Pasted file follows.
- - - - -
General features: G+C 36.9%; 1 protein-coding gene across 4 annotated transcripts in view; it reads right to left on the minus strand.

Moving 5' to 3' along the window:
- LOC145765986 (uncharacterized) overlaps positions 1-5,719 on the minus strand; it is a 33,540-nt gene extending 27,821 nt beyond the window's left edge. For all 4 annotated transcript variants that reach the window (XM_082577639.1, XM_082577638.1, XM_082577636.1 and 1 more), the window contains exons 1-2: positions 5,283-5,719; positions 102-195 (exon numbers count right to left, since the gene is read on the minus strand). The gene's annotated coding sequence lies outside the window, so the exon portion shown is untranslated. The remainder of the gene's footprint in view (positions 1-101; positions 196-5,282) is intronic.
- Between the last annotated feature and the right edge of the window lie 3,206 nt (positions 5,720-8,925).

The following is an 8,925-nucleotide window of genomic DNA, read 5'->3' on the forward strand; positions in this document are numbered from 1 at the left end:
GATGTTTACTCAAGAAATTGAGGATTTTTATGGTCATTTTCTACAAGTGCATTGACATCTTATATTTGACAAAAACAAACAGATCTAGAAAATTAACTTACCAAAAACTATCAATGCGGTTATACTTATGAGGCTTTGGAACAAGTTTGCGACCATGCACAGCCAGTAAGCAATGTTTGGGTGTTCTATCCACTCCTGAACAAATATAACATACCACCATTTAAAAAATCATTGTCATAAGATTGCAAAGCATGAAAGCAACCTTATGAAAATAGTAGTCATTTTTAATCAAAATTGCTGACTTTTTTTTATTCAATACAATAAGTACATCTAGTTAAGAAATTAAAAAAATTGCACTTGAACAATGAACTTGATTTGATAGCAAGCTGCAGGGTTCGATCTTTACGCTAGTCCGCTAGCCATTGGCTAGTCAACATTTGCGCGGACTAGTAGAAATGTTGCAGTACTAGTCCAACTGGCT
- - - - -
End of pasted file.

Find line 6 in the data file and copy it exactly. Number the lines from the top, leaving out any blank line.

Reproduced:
GATGTTTACTCAAGAAATTGAGGATTTTTATGGTCATTTTCTACAAGTGCATTGACATCTTATATTTGACAAAAACAAACAGATCTAGAAAATTAACTTACCAAAAACTATCAATGCGGTTATACTTATGAGGCTTTGGAACAAGTTTGCGACCATGCACAGCCAGTAAGCAATGTTTGGGTGTTCTATCCACTCCTGAACAAATATAACATACCACCATTTAAAAAATCATTGTCATAAGATTGCAAAGCATGAAAGCAACCTTATGAAAATAGTAGTCATTTTTAATCAAAATTGCTGACTTTTTTTTATTCAATACAATAAGTACATCTAGTTAAGAAATTAAAAAAATTGCACTTGAACAATGAACTTGATTTGATAGCAAGCTGCAGGGTTCGATCTTTACGCTAGTCCGCTAGCCATTGGCTAGTCAACATTTGCGCGGACTAGTAGAAATGTTGCAGTACTAGTCCAACTGGCT